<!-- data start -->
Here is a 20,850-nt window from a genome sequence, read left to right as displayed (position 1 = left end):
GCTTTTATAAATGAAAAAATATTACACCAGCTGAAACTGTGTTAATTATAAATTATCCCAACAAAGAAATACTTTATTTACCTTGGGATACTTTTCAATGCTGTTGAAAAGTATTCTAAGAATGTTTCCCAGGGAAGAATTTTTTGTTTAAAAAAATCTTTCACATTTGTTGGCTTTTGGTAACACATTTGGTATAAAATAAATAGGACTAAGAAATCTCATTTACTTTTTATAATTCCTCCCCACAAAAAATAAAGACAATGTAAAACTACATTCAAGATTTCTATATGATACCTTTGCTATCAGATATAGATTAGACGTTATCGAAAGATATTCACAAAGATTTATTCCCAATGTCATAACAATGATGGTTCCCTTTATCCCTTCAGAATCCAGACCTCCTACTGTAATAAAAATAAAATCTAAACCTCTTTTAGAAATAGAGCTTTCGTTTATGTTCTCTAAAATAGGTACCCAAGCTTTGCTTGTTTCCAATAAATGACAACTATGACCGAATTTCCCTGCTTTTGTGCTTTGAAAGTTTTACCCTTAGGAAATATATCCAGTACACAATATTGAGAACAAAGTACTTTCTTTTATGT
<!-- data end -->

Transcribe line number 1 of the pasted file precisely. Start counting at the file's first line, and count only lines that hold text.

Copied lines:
Here is a 20,850-nt window from a genome sequence, read left to right as displayed (position 1 = left end):